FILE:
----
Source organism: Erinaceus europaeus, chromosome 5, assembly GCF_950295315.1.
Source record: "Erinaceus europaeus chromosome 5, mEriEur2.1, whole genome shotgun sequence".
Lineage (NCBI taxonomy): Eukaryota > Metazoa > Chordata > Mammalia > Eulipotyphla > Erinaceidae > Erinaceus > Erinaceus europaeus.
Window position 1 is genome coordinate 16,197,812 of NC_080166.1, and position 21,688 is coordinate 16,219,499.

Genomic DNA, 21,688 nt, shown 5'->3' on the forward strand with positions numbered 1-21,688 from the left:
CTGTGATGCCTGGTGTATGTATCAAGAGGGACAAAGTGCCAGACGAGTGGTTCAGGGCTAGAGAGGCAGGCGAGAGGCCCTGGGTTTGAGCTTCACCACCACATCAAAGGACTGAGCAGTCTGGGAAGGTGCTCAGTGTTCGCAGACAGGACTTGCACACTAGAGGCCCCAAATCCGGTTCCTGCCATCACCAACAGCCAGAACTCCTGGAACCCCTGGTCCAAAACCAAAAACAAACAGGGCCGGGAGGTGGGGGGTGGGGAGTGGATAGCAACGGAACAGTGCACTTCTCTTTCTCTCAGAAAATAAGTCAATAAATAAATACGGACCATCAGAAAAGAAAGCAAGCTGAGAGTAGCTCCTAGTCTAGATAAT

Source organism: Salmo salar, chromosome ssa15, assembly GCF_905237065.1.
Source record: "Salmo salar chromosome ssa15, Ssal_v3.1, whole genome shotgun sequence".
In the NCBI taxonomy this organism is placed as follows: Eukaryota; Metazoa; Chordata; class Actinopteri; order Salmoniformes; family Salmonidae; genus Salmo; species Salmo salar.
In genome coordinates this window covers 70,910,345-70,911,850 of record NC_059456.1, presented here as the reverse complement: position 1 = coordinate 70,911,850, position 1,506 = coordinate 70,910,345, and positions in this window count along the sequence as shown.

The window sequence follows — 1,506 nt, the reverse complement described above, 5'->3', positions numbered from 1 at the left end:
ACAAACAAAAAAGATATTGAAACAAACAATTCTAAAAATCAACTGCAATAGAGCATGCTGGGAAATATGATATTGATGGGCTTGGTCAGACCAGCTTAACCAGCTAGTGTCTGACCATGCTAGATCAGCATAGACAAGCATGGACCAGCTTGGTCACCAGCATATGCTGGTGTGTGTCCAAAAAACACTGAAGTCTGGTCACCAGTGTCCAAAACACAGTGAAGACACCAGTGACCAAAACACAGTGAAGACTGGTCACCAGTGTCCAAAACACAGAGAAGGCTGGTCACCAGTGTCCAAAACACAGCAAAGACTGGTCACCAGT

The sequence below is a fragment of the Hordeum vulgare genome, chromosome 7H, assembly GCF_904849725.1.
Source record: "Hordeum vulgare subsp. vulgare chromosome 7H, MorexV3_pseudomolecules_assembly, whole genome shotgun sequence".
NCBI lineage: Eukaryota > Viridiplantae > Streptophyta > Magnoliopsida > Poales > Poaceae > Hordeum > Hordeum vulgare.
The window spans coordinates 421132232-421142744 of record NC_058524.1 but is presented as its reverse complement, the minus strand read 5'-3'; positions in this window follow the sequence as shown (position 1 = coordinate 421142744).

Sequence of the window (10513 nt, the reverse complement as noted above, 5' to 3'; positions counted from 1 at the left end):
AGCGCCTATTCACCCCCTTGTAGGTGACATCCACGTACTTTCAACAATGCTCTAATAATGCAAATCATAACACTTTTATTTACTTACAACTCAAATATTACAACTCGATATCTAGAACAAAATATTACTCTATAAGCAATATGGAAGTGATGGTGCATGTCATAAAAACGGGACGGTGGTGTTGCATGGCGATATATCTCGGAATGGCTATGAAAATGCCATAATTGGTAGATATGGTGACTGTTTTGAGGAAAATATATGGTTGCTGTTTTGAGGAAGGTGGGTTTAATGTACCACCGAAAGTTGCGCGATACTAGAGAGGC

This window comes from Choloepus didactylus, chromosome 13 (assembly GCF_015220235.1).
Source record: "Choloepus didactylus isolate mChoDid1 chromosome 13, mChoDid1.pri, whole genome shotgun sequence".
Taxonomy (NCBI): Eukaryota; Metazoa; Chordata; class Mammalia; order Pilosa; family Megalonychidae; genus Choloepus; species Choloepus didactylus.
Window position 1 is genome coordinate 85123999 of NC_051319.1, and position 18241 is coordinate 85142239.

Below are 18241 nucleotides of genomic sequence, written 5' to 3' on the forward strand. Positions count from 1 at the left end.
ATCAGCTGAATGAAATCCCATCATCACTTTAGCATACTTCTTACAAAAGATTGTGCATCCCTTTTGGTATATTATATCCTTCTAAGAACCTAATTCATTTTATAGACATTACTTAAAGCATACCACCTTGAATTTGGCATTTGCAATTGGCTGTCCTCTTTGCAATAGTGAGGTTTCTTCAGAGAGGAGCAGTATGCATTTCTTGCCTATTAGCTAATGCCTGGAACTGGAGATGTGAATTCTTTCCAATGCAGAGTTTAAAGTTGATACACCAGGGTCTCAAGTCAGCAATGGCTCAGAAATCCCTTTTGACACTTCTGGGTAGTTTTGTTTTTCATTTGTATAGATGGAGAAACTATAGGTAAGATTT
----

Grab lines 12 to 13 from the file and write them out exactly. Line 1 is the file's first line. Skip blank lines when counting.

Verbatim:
ACAAACAAAAAAGATATTGAAACAAACAATTCTAAAAATCAACTGCAATAGAGCATGCTGGGAAATATGATATTGATGGGCTTGGTCAGACCAGCTTAACCAGCTAGTGTCTGACCATGCTAGATCAGCATAGACAAGCATGGACCAGCTTGGTCACCAGCATATGCTGGTGTGTGTCCAAAAAACACTGAAGTCTGGTCACCAGTGTCCAAAACACAGTGAAGACACCAGTGACCAAAACACAGTGAAGACTGGTCACCAGTGTCCAAAACACAGAGAAGGCTGGTCACCAGTGTCCAAAACACAGCAAAGACTGGTCACCAGT

The sequence below is a fragment of the Hordeum vulgare genome, chromosome 7H, assembly GCF_904849725.1.